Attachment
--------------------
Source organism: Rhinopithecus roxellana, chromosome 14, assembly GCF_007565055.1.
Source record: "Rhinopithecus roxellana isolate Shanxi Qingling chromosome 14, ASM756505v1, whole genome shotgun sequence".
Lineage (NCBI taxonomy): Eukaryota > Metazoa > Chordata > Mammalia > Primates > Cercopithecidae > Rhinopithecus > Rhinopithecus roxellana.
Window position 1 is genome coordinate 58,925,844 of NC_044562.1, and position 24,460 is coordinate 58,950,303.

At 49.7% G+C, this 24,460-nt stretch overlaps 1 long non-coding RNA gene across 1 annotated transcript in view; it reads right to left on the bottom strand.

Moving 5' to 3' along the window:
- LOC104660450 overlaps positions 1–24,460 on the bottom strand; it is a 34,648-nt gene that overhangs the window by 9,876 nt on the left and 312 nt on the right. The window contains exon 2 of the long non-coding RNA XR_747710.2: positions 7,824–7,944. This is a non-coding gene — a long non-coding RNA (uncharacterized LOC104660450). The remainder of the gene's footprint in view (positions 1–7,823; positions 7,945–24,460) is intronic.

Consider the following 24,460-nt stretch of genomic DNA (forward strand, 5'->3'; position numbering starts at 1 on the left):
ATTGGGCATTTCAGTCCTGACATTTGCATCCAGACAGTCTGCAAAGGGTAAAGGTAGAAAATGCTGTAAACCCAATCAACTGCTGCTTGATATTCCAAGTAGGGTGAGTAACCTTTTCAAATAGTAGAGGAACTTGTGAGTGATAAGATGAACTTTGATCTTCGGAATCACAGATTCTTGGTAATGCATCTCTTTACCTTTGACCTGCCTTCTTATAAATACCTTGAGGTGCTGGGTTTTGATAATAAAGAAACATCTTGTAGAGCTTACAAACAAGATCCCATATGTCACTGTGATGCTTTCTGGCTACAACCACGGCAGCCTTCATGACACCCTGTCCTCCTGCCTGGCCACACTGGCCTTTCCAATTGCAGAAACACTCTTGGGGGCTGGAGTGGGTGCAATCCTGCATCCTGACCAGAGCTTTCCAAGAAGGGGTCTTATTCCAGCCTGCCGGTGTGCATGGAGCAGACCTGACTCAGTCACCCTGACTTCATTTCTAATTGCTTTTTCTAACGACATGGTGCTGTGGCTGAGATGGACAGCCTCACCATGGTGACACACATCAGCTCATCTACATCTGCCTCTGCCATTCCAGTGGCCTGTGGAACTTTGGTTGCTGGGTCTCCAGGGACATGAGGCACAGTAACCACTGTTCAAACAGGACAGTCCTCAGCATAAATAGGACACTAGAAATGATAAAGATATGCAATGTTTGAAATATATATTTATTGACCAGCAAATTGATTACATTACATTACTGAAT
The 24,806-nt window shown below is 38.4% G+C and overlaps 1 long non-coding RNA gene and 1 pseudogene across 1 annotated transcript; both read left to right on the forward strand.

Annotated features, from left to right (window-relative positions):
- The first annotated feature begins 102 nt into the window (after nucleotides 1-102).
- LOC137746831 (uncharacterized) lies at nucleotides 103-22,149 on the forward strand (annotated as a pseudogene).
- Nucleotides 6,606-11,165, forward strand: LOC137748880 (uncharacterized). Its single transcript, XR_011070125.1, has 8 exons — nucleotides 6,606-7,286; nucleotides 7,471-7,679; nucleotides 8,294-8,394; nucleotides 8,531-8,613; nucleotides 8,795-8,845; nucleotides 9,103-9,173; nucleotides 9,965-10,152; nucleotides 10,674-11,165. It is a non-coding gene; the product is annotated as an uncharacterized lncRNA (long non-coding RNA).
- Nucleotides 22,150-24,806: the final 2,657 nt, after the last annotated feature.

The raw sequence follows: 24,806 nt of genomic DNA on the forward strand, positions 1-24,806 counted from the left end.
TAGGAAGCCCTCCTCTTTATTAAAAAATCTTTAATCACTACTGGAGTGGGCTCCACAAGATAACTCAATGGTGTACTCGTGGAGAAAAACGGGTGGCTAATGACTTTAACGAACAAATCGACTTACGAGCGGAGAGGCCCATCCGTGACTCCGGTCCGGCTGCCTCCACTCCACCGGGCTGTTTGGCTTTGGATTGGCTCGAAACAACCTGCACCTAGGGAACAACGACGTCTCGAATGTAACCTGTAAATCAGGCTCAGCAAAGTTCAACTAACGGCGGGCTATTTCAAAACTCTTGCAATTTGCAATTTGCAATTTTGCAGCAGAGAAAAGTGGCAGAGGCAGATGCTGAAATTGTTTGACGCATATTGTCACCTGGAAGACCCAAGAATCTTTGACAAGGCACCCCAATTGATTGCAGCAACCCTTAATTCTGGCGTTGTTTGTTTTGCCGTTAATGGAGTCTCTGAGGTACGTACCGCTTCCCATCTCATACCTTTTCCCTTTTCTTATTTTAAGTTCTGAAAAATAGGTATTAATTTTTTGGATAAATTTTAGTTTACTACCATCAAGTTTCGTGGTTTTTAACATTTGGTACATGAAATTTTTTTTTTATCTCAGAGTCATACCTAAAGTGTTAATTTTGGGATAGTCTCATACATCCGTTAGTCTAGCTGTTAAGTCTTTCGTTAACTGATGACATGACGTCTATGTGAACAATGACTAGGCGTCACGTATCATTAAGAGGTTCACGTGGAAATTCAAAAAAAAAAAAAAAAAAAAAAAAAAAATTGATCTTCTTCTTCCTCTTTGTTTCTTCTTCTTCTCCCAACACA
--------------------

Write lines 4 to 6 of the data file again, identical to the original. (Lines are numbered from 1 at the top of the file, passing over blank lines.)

Window position 1 is genome coordinate 58,925,844 of NC_044562.1, and position 24,460 is coordinate 58,950,303.

At 49.7% G+C, this 24,460-nt stretch overlaps 1 long non-coding RNA gene across 1 annotated transcript in view; it reads right to left on the bottom strand.

Moving 5' to 3' along the window: